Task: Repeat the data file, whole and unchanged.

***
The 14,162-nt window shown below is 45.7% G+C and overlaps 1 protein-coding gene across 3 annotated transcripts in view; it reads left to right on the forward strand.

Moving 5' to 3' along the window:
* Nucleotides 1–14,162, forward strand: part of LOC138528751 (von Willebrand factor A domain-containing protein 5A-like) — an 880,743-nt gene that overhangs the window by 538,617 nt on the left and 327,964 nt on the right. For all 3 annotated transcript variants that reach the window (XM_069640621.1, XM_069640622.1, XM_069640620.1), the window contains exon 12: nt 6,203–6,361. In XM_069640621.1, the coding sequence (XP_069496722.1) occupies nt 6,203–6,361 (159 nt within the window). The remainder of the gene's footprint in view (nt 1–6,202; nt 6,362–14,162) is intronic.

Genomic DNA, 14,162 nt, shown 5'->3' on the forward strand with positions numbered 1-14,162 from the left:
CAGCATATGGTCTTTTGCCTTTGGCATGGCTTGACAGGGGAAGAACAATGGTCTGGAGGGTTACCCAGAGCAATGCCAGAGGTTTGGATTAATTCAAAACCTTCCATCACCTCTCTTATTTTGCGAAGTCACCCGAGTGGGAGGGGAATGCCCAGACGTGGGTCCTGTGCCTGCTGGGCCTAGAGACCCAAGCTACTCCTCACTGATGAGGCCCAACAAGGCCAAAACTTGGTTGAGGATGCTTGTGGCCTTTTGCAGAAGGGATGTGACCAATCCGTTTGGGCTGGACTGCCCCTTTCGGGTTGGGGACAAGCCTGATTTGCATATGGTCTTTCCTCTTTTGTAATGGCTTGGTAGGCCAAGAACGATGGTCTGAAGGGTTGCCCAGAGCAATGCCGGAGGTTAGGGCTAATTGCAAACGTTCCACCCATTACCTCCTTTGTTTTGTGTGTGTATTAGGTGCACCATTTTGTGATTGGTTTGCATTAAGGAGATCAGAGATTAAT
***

The 14,162-nt window shown below is 45.7% G+C and overlaps 1 protein-coding gene across 3 annotated transcripts in view; it reads left to right on the forward strand.

Moving 5' to 3' along the window:
* Nucleotides 1–14,162, forward strand: part of LOC138528751 (von Willebrand factor A domain-containing protein 5A-like) — an 880,743-nt gene that overhangs the window by 538,617 nt on the left and 327,964 nt on the right. For all 3 annotated transcript variants that reach the window (XM_069640621.1, XM_069640622.1, XM_069640620.1), the window contains exon 12: nt 6,203–6,361. In XM_069640621.1, the coding sequence (XP_069496722.1) occupies nt 6,203–6,361 (159 nt within the window). The remainder of the gene's footprint in view (nt 1–6,202; nt 6,362–14,162) is intronic.

Genomic DNA, 14,162 nt, shown 5'->3' on the forward strand with positions numbered 1-14,162 from the left:
CAGCATATGGTCTTTTGCCTTTGGCATGGCTTGACAGGGGAAGAACAATGGTCTGGAGGGTTACCCAGAGCAATGCCAGAGGTTTGGATTAATTCAAAACCTTCCATCACCTCTCTTATTTTGCGAAGTCACCCGAGTGGGAGGGGAATGCCCAGACGTGGGTCCTGTGCCTGCTGGGCCTAGAGACCCAAGCTACTCCTCACTGATGAGGCCCAACAAGGCCAAAACTTGGTTGAGGATGCTTGTGGCCTTTTGCAGAAGGGATGTGACCAATCCGTTTGGGCTGGACTGCCCCTTTCGGGTTGGGGACAAGCCTGATTTGCATATGGTCTTTCCTCTTTTGTAATGGCTTGGTAGGCCAAGAACGATGGTCTGAAGGGTTGCCCAGAGCAATGCCGGAGGTTAGGGCTAATTGCAAACGTTCCACCCATTACCTCCTTTGTTTTGTGTGTGTATTAGGTGCACCATTTTGTGATTGGTTTGCATTAAGGAGATCAGAGATTAAT